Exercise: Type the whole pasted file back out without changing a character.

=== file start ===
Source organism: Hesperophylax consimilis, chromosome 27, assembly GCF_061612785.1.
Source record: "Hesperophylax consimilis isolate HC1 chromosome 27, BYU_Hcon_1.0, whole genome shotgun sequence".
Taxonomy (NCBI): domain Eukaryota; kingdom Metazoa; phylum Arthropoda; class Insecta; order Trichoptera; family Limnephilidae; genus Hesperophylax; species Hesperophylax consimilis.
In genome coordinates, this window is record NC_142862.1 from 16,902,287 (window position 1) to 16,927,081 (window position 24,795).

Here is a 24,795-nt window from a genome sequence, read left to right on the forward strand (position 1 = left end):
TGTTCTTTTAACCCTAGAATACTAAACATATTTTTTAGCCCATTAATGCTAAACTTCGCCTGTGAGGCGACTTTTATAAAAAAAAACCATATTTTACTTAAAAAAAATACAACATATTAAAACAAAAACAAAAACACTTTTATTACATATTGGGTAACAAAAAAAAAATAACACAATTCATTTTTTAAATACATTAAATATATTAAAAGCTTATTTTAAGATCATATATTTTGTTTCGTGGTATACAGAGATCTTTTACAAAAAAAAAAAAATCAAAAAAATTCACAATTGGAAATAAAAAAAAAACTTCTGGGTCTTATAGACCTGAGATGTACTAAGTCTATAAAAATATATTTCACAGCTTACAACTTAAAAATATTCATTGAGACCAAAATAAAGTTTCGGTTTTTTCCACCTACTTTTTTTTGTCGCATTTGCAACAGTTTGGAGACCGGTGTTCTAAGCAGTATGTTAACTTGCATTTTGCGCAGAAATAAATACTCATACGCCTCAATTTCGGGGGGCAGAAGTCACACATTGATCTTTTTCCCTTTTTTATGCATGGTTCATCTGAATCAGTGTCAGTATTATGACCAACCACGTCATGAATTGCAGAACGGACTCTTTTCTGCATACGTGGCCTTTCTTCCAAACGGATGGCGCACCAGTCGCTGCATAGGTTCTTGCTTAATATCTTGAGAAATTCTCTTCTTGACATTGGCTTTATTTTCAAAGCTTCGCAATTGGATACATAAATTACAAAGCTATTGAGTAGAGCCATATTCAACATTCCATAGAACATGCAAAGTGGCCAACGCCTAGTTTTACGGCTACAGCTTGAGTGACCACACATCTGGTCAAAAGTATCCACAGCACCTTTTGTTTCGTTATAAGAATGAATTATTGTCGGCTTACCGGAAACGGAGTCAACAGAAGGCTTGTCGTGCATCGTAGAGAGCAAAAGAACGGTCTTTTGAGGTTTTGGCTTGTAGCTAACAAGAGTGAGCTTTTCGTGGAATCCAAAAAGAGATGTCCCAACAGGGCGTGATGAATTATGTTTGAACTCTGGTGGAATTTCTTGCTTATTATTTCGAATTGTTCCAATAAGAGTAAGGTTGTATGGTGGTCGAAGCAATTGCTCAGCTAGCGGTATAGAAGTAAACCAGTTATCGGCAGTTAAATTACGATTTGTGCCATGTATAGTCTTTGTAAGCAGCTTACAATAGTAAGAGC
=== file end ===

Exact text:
Source organism: Hesperophylax consimilis, chromosome 27, assembly GCF_061612785.1.
Source record: "Hesperophylax consimilis isolate HC1 chromosome 27, BYU_Hcon_1.0, whole genome shotgun sequence".
Taxonomy (NCBI): domain Eukaryota; kingdom Metazoa; phylum Arthropoda; class Insecta; order Trichoptera; family Limnephilidae; genus Hesperophylax; species Hesperophylax consimilis.
In genome coordinates, this window is record NC_142862.1 from 16,902,287 (window position 1) to 16,927,081 (window position 24,795).

Here is a 24,795-nt window from a genome sequence, read left to right on the forward strand (position 1 = left end):
TGTTCTTTTAACCCTAGAATACTAAACATATTTTTTAGCCCATTAATGCTAAACTTCGCCTGTGAGGCGACTTTTATAAAAAAAAACCATATTTTACTTAAAAAAAATACAACATATTAAAACAAAAACAAAAACACTTTTATTACATATTGGGTAACAAAAAAAAAATAACACAATTCATTTTTTAAATACATTAAATATATTAAAAGCTTATTTTAAGATCATATATTTTGTTTCGTGGTATACAGAGATCTTTTACAAAAAAAAAAAAATCAAAAAAATTCACAATTGGAAATAAAAAAAAAACTTCTGGGTCTTATAGACCTGAGATGTACTAAGTCTATAAAAATATATTTCACAGCTTACAACTTAAAAATATTCATTGAGACCAAAATAAAGTTTCGGTTTTTTCCACCTACTTTTTTTTGTCGCATTTGCAACAGTTTGGAGACCGGTGTTCTAAGCAGTATGTTAACTTGCATTTTGCGCAGAAATAAATACTCATACGCCTCAATTTCGGGGGGCAGAAGTCACACATTGATCTTTTTCCCTTTTTTATGCATGGTTCATCTGAATCAGTGTCAGTATTATGACCAACCACGTCATGAATTGCAGAACGGACTCTTTTCTGCATACGTGGCCTTTCTTCCAAACGGATGGCGCACCAGTCGCTGCATAGGTTCTTGCTTAATATCTTGAGAAATTCTCTTCTTGACATTGGCTTTATTTTCAAAGCTTCGCAATTGGATACATAAATTACAAAGCTATTGAGTAGAGCCATATTCAACATTCCATAGAACATGCAAAGTGGCCAACGCCTAGTTTTACGGCTACAGCTTGAGTGACCACACATCTGGTCAAAAGTATCCACAGCACCTTTTGTTTCGTTATAAGAATGAATTATTGTCGGCTTACCGGAAACGGAGTCAACAGAAGGCTTGTCGTGCATCGTAGAGAGCAAAAGAACGGTCTTTTGAGGTTTTGGCTTGTAGCTAACAAGAGTGAGCTTTTCGTGGAATCCAAAAAGAGATGTCCCAACAGGGCGTGATGAATTATGTTTGAACTCTGGTGGAATTTCTTGCTTATTATTTCGAATTGTTCCAATAAGAGTAAGGTTGTATGGTGGTCGAAGCAATTGCTCAGCTAGCGGTATAGAAGTAAACCAGTTATCGGCAGTTAAATTACGATTTGTGCCATGTATAGTCTTTGTAAGCAGCTTACAATAGTAAGAGC